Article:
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Suns have quietly become one of city's more successful businesses

July 03, 2005|by TIM ROWLAND

The Hagerstown Suns minor league baseball franchise may or may not get a new stadium. And eventually, the Suns may or may not leave for greener pastures.

But to anyone who has ever worked for the Suns, defended the Suns when there wasn't much there to defend, or just been a simple fan over the years, last Saturday night was particularly sweet. Because no matter what may come, Saturday proved that the franchise can indeed be a great and exciting product that can be an integral part of a downtown renaissance.

Saturday was a packed house, 3,500 strong, cheering, dancing, foot-stomping, waving T-shirts, making more noise than that tired old stadium has heard in a long time. Energy pulsed through the stadium in waves, clearly infecting the Hagerstown Suns players, who banged hit after hit against one of the league's top pitchers on their way to a 9-4 win and first half championship.

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Finally, a real home field advantage.

Caught up in the crowd's energy, Suns players crossing home plate would do a little dance of their own with teammates in the on deck circle.

The crowd was young - kids in their early teens weren't standing behind the bleachers discussing who had broken up with whom, they had their heads in the game, twirling T-shirts and lustily cheering each positive on-field development. The crowd was laced with enough county movers and shakers that the Suns game almost could have qualified as a place to see and be seen.

It was remarkable. And most of all, it was fun.

If energy is infectious, so is lethargy, and three or four years ago, that's where the Suns were. Fans huddled in clumps throughout the stands like refugees from a typhoon. A home run might have generated a smattering of applause, but at any given time most in attendance couldn't have told you the score, much less the count.

Past owners and general managers were dedicated, but lacked backing of a corporate powerhouse and a gang of super aggressive marketers. A new stadium was always listed as the No. 1 answer to the Suns attendance problems, and in fact, had one been built it probably would have provided an artificial boost for a season or two. But there would have been the very real risk that an unpopular product in a new home would remain, at root, an unpopular product. And the only thing worse than an empty old stadium would have been an empty new stadium.

Suns GM Kurt Landes understands plenty about the minor league baseball industry, but there's nothing he understands more than this: Before you can ask for a new stadium, you have to have a product worthy of one, and a clientele that will support one. For the past several years we haven't heard a peep about a stadium; instead we've heard the churning pistons of a publicity and marketing machine.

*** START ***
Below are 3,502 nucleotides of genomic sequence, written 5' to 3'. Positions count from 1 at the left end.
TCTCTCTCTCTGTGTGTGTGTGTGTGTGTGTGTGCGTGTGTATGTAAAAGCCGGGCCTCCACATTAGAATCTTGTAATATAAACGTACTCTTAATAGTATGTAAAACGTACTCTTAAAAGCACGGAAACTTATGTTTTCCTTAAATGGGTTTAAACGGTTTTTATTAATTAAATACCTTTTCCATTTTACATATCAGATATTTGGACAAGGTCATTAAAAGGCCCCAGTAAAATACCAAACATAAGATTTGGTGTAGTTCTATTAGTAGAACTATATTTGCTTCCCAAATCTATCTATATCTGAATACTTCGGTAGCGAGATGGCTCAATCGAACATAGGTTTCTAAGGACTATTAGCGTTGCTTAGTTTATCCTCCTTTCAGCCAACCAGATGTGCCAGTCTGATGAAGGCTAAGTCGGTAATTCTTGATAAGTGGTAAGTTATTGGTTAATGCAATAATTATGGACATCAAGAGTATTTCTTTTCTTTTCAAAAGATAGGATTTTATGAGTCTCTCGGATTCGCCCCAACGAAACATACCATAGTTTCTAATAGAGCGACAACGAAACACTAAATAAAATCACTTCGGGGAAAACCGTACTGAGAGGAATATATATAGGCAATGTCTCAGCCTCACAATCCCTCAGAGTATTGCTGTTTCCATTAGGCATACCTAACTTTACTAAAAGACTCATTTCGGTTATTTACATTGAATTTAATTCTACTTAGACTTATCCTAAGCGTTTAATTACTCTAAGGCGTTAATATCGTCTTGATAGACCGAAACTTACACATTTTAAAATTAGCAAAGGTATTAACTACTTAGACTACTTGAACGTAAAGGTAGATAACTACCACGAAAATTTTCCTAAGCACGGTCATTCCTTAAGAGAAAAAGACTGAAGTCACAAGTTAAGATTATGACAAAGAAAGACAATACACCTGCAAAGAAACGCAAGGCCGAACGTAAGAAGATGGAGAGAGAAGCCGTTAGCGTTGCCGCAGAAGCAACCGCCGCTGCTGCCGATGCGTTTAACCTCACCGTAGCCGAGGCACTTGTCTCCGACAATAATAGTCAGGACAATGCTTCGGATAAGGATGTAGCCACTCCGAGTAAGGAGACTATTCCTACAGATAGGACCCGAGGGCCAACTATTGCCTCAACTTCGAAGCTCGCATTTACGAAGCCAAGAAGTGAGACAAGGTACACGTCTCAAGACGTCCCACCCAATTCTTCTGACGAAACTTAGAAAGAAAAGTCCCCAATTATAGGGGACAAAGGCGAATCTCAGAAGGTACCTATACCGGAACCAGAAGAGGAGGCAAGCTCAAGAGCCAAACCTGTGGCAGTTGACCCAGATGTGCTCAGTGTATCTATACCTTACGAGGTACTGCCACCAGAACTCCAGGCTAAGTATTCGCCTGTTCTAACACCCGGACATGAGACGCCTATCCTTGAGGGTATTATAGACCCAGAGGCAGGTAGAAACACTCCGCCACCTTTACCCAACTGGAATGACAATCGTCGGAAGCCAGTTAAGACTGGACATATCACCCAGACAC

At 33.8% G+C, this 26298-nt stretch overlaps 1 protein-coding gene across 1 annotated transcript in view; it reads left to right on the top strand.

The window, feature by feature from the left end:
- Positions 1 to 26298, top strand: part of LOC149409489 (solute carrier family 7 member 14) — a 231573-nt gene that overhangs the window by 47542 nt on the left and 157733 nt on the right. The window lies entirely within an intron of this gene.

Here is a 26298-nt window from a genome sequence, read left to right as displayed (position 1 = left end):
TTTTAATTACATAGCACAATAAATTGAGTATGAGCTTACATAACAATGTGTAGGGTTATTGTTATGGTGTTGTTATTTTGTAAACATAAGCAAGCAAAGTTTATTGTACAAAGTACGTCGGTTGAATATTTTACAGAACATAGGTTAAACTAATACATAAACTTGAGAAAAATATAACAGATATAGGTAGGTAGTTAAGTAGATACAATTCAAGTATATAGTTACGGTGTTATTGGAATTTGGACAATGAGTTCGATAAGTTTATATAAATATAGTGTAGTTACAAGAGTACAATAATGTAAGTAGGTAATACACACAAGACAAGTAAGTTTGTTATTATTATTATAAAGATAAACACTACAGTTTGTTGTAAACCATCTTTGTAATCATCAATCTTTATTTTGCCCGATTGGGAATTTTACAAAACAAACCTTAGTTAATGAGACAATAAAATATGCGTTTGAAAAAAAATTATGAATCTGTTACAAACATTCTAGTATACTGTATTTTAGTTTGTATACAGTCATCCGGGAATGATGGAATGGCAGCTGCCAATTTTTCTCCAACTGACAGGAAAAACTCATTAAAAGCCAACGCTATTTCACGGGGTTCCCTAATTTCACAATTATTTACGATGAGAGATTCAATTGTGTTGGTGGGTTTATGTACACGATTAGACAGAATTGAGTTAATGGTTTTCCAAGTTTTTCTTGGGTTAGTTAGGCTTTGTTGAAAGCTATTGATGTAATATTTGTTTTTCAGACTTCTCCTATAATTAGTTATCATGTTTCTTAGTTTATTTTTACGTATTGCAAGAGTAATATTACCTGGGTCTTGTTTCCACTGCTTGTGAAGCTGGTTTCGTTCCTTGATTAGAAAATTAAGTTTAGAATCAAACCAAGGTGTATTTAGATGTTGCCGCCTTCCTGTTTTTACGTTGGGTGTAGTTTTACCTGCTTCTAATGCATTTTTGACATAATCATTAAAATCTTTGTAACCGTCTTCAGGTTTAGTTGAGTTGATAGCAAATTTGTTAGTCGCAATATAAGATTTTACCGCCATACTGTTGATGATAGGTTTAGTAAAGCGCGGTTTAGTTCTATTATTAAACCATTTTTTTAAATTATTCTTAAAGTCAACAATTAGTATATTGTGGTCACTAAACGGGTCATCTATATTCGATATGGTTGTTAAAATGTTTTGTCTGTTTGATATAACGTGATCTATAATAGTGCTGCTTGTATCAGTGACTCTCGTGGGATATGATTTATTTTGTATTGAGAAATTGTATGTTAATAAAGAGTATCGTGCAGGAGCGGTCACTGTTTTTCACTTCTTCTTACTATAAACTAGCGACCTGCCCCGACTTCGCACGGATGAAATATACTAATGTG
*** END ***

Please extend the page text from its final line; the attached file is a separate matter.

And it's worked. People lured by fireworks or some other promotion have started to pay attention to the game. A crop of new, young fans is taking root, thanks to promotions that bus in school kids. Attendance was up 27 percent last year, and it's up another 22 percent on top of that this year.

Last Saturday's crowd knew what was at stake - the first half championship. More stunning, it knew who was pitching - Gabriel Hernandez, who the week before, when the Suns needed a win to stay tied for first, threw a no-hitter.

Marketing wizard that he is, even Landes couldn't have arranged that. A local wag wrote in suggesting that Municipal Stadium be named after Hernandez, who frankly has done more for the Hagerstown Suns than Willie Mays ever did.

Well, why not? If we look back five years from now and the Suns are still shining in Hagerstown, we may determine that Gabbie provided that last little boost the team needed for critical mass. Herald-Mail editors correctly put Hernandez on the front page, and people responded to the positive press. Folks came out to see him, much as they would have come to see a rehabbing Jim Palmer or Glenn Davis back in the day.

In fact, you probably have to go back to those Class AA days, or before that the days of the raucous Section H in the early '80s to find a time when the Suns have generated as much buzz.

It's good news for the team, of course, but it's also good news for downtown Hagerstown. Landes is proving that it's possible not just to survive but to thrive well within city lines. Of late, any entity that has hitched its wagon to the Suns has succeeded as well, be it for raising funds or creating publicity. At least once a season, Landes has drawn national press to Hagerstown for some cockamamie promotional stunt of his.

City Hall has been so absorbed with what it views as bad news with the Washington County Hospital, that perhaps it's missing the good news that's blossoming under the lights just a few blocks away.

No doubt, at the end of the last decade, the Suns had become something of a political headache for the council, which was held over the fire by the public for pushing a new stadium for an undeserving franchise. For those who have been on the council a while, the hangover is likely still fresh - which would explain some of the grumpy comments in the council chambers whenever the Suns' name comes up.

Landes understands this, and has been more than patient, allowing the arrows to bounce off with little more than a shrug. It's doubtful, however, that this patience will last forever, so the council may want to take a fresh look at these new Suns and what they have become - and that is, arguably the most successful business the downtown has going right at the moment. The council should be riding this pony, not throwing roadblocks in its path. And if it still doubts the transition that's taken place - well, there's a game tonight at 6:35 p.m.

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